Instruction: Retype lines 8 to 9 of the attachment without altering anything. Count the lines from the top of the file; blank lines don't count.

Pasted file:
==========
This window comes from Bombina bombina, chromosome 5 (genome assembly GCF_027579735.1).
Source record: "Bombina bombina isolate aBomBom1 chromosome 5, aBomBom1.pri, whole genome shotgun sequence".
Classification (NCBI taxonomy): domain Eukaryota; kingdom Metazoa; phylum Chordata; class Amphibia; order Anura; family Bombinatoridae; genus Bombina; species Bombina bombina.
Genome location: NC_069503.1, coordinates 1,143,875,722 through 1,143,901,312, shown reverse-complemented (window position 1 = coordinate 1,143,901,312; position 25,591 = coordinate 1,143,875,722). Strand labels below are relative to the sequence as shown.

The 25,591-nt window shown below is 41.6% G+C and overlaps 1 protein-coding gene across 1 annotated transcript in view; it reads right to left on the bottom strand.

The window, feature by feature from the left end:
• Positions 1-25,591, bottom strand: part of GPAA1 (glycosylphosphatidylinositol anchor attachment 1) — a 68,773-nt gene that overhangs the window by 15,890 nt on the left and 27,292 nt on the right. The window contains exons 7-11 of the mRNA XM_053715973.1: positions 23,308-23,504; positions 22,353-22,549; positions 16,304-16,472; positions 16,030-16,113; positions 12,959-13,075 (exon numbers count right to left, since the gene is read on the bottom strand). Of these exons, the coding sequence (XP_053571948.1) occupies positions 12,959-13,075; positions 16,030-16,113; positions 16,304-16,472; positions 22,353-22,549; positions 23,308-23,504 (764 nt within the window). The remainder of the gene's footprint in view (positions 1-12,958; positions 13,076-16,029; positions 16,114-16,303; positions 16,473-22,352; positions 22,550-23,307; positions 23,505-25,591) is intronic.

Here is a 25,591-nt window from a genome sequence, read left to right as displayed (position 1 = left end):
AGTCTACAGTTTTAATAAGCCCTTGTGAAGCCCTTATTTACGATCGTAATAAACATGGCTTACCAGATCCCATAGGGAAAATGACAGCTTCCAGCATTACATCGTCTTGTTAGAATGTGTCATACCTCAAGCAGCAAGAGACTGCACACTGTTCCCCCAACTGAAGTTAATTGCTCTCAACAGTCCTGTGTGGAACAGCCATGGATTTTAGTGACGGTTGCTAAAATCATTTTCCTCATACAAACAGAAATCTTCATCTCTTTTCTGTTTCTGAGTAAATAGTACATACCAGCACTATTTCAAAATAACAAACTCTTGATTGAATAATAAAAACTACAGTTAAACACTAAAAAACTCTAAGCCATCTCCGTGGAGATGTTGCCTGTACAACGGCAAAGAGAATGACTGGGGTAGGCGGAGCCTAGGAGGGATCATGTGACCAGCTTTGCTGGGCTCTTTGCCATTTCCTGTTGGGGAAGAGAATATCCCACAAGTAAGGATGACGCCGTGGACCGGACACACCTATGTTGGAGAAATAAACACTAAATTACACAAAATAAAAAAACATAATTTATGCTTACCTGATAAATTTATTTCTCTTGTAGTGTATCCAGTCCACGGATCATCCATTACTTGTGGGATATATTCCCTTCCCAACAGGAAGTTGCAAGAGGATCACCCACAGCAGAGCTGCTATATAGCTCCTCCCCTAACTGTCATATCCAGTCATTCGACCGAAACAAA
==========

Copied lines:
Here is a 25,591-nt window from a genome sequence, read left to right as displayed (position 1 = left end):
AGTCTACAGTTTTAATAAGCCCTTGTGAAGCCCTTATTTACGATCGTAATAAACATGGCTTACCAGATCCCATAGGGAAAATGACAGCTTCCAGCATTACATCGTCTTGTTAGAATGTGTCATACCTCAAGCAGCAAGAGACTGCACACTGTTCCCCCAACTGAAGTTAATTGCTCTCAACAGTCCTGTGTGGAACAGCCATGGATTTTAGTGACGGTTGCTAAAATCATTTTCCTCATACAAACAGAAATCTTCATCTCTTTTCTGTTTCTGAGTAAATAGTACATACCAGCACTATTTCAAAATAACAAACTCTTGATTGAATAATAAAAACTACAGTTAAACACTAAAAAACTCTAAGCCATCTCCGTGGAGATGTTGCCTGTACAACGGCAAAGAGAATGACTGGGGTAGGCGGAGCCTAGGAGGGATCATGTGACCAGCTTTGCTGGGCTCTTTGCCATTTCCTGTTGGGGAAGAGAATATCCCACAAGTAAGGATGACGCCGTGGACCGGACACACCTATGTTGGAGAAATAAACACTAAATTACACAAAATAAAAAAACATAATTTATGCTTACCTGATAAATTTATTTCTCTTGTAGTGTATCCAGTCCACGGATCATCCATTACTTGTGGGATATATTCCCTTCCCAACAGGAAGTTGCAAGAGGATCACCCACAGCAGAGCTGCTATATAGCTCCTCCCCTAACTGTCATATCCAGTCATTCGACCGAAACAAA